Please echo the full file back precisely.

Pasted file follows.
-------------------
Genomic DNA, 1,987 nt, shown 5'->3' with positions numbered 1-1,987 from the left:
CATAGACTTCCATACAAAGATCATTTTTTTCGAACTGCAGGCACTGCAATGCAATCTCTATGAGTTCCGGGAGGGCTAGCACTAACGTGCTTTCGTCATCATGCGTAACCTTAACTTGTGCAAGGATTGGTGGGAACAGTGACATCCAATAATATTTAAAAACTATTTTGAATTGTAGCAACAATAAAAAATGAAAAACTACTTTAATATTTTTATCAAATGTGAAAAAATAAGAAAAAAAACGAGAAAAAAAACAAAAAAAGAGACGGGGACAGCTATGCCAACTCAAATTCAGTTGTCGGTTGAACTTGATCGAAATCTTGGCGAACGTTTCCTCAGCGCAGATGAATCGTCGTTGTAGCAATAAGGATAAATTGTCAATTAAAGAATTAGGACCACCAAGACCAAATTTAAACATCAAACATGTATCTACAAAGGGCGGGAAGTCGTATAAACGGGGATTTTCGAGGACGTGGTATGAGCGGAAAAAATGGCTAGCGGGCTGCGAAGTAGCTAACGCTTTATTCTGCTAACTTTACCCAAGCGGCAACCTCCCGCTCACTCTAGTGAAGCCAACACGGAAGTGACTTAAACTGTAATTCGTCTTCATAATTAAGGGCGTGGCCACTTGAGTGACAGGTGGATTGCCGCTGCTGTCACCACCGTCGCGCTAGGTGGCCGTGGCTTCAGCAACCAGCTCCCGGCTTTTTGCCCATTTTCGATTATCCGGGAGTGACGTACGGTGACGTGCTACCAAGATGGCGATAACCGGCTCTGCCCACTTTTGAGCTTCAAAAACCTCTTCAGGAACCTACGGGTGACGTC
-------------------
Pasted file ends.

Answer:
Genomic DNA, 1,987 nt, shown 5'->3' with positions numbered 1-1,987 from the left:
CATAGACTTCCATACAAAGATCATTTTTTTCGAACTGCAGGCACTGCAATGCAATCTCTATGAGTTCCGGGAGGGCTAGCACTAACGTGCTTTCGTCATCATGCGTAACCTTAACTTGTGCAAGGATTGGTGGGAACAGTGACATCCAATAATATTTAAAAACTATTTTGAATTGTAGCAACAATAAAAAATGAAAAACTACTTTAATATTTTTATCAAATGTGAAAAAATAAGAAAAAAAACGAGAAAAAAAACAAAAAAAGAGACGGGGACAGCTATGCCAACTCAAATTCAGTTGTCGGTTGAACTTGATCGAAATCTTGGCGAACGTTTCCTCAGCGCAGATGAATCGTCGTTGTAGCAATAAGGATAAATTGTCAATTAAAGAATTAGGACCACCAAGACCAAATTTAAACATCAAACATGTATCTACAAAGGGCGGGAAGTCGTATAAACGGGGATTTTCGAGGACGTGGTATGAGCGGAAAAAATGGCTAGCGGGCTGCGAAGTAGCTAACGCTTTATTCTGCTAACTTTACCCAAGCGGCAACCTCCCGCTCACTCTAGTGAAGCCAACACGGAAGTGACTTAAACTGTAATTCGTCTTCATAATTAAGGGCGTGGCCACTTGAGTGACAGGTGGATTGCCGCTGCTGTCACCACCGTCGCGCTAGGTGGCCGTGGCTTCAGCAACCAGCTCCCGGCTTTTTGCCCATTTTCGATTATCCGGGAGTGACGTACGGTGACGTGCTACCAAGATGGCGATAACCGGCTCTGCCCACTTTTGAGCTTCAAAAACCTCTTCAGGAACCTACGGGTGACGTC